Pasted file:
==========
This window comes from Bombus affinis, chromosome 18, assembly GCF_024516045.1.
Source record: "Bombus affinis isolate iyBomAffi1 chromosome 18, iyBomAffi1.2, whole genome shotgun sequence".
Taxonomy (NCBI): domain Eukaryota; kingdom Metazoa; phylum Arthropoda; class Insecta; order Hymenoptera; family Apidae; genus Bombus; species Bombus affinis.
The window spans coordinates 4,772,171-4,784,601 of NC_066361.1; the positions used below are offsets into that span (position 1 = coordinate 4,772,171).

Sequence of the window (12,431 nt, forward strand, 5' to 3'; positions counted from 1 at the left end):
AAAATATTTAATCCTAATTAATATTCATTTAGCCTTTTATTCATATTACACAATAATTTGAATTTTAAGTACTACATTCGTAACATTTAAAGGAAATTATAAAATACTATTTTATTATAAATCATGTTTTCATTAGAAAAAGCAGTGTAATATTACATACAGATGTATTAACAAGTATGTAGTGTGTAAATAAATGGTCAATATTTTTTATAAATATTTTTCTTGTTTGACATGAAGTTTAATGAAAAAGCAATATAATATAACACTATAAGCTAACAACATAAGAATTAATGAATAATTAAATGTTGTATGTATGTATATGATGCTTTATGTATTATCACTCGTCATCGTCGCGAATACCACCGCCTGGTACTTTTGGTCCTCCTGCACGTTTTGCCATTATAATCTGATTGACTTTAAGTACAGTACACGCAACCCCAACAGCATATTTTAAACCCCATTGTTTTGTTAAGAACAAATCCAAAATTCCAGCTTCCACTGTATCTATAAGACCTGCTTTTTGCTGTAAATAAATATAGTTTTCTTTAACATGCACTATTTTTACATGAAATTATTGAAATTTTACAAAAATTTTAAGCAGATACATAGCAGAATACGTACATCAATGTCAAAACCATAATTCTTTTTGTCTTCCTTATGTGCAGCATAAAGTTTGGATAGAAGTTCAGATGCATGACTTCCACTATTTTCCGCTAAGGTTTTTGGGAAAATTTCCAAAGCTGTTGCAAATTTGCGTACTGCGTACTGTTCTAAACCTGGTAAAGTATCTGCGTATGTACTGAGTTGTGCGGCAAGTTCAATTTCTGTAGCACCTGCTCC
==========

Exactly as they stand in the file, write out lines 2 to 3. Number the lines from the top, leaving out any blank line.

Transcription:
Source record: "Bombus affinis isolate iyBomAffi1 chromosome 18, iyBomAffi1.2, whole genome shotgun sequence".
Taxonomy (NCBI): domain Eukaryota; kingdom Metazoa; phylum Arthropoda; class Insecta; order Hymenoptera; family Apidae; genus Bombus; species Bombus affinis.